Wakefield's Account of Ireland.

A footnote from p 331 , " The Irish Rebellion " by W H Maxwell (1891), adds a comment from :"Wakefield's Account of Ireland."

" Having traced out the leading events of this unfortunate business, it is necessary to call the attention of the reader to the Presbyterians of the north, who may be considered as the chief instigators to rebellion. The Roman Catholics, so far from being the original movers of insurrection, were mere instruments in the hands of these people, who intended to employ them in effecting a complete revolution. The accomplishment of this scheme was, however, attended with difficulty. How was the business to be managed ? How were they to be gained over ? and when gained, how brought into action? Was it by holding out the hopes of nominal emancipation from the restraining acts which still hung over them ? Such an offer, I am convinced, would not have produced the least effect.

No sooner, however, had a third, although apparently small party, appeared, than they manifested a disposition favourable to the views of those who were desirous to employ them as instruments for the execution of their nefarious designs. It was the imprudent conduct of the Orangemen, their excesses, and bacchanalian exultation in the exercise of power that enabled the republicans to rouse the feelings of the Roman Catholics, and excite them to rebellion. The Catholics, therefore, raised an immense army, which wanted nothing to render it formidable but. officers and ammunition. The leaders of these people were the bigoted, discontented priests, whose object was power, not freedom ; not a desire to improve the condition of their flocks, but the hope of hierarchal dominion. Under such leaders, who can be surprised that the war carried on by the Wexford mob exhibited every mark of the rancorous spirit with which they had been Inspired ?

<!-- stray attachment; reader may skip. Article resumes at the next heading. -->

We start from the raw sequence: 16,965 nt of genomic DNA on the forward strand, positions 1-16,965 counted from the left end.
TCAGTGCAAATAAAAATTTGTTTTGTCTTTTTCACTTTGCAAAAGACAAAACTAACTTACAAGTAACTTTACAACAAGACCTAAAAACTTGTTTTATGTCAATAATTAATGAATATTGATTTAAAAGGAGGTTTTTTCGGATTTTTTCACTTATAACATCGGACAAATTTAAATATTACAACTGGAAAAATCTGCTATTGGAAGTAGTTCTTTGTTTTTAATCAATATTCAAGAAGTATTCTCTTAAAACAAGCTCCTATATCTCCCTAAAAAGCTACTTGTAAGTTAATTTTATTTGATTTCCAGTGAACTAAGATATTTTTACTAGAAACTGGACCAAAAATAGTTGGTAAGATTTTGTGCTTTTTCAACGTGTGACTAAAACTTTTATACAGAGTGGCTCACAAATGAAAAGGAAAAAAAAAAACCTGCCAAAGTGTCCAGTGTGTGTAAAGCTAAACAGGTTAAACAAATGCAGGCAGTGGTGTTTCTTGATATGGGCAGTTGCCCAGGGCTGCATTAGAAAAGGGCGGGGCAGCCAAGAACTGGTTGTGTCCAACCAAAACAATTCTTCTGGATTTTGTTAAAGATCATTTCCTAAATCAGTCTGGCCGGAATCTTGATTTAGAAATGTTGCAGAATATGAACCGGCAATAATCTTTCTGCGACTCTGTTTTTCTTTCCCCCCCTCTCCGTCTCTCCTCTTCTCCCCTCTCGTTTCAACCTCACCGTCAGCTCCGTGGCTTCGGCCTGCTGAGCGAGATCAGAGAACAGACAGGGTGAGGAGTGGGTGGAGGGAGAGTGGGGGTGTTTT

The views of the Presbyterians were quite different. The scenes which took place soon convinced them that a government, established on the principles avowed by the Catholic leaders, would be more tyrannical and insufferable than that against which they had conceived so implacable a hatred. Those, therefore, who had laid the train for the intended explosion, began, in their turn, to be alarmed ; and, instead of assisting in the struggle which they had provoked, shrunk back from the contest, and became the secret supporters of government. By this desertion of the Presbyterians the constitution was saved, and the misled Catholics left to maintain the conflict, or retreat in the best manner they could. The southern Catholics, therefore, had to encounter, not only the army, but the whole population of Ulster.

Such was the state of things towards the end of the rebellion. The consequence was, that an enmity arose between these sects, which still remains unabated. "

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